After her husband was executed, she left Spain with her children and lived a good life. She made a memory that she did not forget about the Spanish Civil War and the events of the refugees, camps, shelter, loss of her one child at the top, and execution of her husband. She had good benefits and good economics that she traveled for free. She was the director of the workshop room and worked for life until she retired. By then, she discovered that the executioner, Moscardón was in Barcelona; he signed the last death penalty was Isabel's husband. She felt confused. She thought her husband was executed in Montjuic. She found evidence that he was committed in Modelo, not Montjuic.
Isabel decided to try to sue Executioner. She said, " The only thing I could appeal is that they wanted to kill him by garrote vil, and I told them they wouldn’t kill him by garrote vil. And the executioner was here in Barcelona, the executioner. Because there is no longer an executioner in Spain, we don’t know which town it is because it is covered. You can’t see; they say it is a farmer or anyone in the countryside. And he was in the Modelo to be executed by garrote vil; I told the lawyer nothing. I took the train and went to Madrid. And when the sentence came that it was commuted, Executioner signed. But the lawyer told m that you can’t do anything against the executioner because Moscardón, their hero, of Spain, saved the Alcázar de Toledo. What are we going to do? It wouldn’t help. It shamed Executioner because he was responsible signed the last death penalty on her husband. But the lawyer didn't do anything to help the Executioner.
After Franco died in 1975, she tried to find anything that might appear to help her remember events. She could make a political change in history. She added the last thing to say to the interview: "These fascists should change. Now they’re calmer, but let the world never go through all these things again. Let us all be more humane and do things right. Let there not be so much egotism and let the rulers that we have work well, who run everything, including money, use it well because there is a lot of poverty. A lot of people who suffer, this is what they see. I wish we could all live better."
Concluding the story, the events of the story made the people in Spain would not be forgotten because the survivors, including Isabel, were significant memories and experiences through horrible times.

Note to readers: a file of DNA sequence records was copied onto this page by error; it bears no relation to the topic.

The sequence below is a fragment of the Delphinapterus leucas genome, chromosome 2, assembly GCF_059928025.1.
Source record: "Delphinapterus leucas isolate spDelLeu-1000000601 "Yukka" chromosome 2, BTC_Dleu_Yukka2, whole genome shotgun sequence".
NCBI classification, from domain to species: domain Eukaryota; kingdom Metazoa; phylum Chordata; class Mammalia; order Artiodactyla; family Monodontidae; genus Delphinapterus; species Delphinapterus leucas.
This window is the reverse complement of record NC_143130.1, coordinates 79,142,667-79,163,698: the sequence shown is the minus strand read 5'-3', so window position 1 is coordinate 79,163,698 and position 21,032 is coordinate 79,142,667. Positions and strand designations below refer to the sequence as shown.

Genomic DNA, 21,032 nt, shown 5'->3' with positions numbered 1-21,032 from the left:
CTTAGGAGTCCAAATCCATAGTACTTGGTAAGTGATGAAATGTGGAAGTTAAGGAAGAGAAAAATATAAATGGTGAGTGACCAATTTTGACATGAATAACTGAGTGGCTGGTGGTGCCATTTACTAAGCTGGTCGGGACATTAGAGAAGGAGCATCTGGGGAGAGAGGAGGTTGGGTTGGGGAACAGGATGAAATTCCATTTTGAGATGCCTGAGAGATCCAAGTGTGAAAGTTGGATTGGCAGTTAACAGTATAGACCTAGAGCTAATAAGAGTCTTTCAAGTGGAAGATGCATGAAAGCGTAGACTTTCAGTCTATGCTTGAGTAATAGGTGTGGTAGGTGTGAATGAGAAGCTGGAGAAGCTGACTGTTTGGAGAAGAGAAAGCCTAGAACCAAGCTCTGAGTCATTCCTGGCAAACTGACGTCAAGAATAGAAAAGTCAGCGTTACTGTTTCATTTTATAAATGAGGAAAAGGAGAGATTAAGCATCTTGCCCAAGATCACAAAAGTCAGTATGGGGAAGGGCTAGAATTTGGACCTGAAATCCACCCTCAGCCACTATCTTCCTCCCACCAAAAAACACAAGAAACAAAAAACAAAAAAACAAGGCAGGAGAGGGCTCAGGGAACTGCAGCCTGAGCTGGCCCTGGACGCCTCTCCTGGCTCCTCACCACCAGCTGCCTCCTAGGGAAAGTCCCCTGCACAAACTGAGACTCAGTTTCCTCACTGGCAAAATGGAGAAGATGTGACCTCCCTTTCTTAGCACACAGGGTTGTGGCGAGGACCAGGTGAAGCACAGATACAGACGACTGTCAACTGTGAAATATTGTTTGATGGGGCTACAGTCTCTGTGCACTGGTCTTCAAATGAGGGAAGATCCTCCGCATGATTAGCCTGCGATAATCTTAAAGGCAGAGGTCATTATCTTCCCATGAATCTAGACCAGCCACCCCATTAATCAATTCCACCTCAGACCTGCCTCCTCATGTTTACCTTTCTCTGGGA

It doesn’t seem like the concentration camps are the focus of this essay, so much as the experience of being a refugee and going into exile. That is fine. Just make sure your title reflects that. I also encourage you to go to the writing center or find someone to proof read for you, sometimes the grammar hinders comprehension. I also recommend if you identify specific people, places, or events, you go and do research to find out more about them. For example, why is Lina Odena important?
I think giving a bit more information on the actual terrors of the concentration camps could give the reader a visual of how terrible the conditions were, and how Isabel may have been in panic mode after finding out her husband was in one of those camps. Try giving a little more statistics on the prisoners of war that died as well as how was life inside the concentration camp for people like Isabel’s husband. I say this because the title/ topic of your blog post is Isabel’s life/ concentration camp, so you have to make sure you give light to both without making them sound unrelated. Try restructuring the blog post starting with Isabel’s life, her meeting her husband, the things she’s done for the socialist party/the terrible things she’s seen during the war, what her husband's imprisonment and the loss of his arm meant to her, and the conditions of the concentration camps. I don’t think your blog post has to be super long but when you leave out important thoughts and emotions it comes off as just a summary. Overall, I can clearly see where your blog post is heading, you have a very interesting testimony, and you may have already planned to reconstruct the format. I think as a reader your blog post could really give them an insight into the war’s effect on families as well as the inhumane treatment of people. I hope these few pointers can help with your final draft. Good Luck!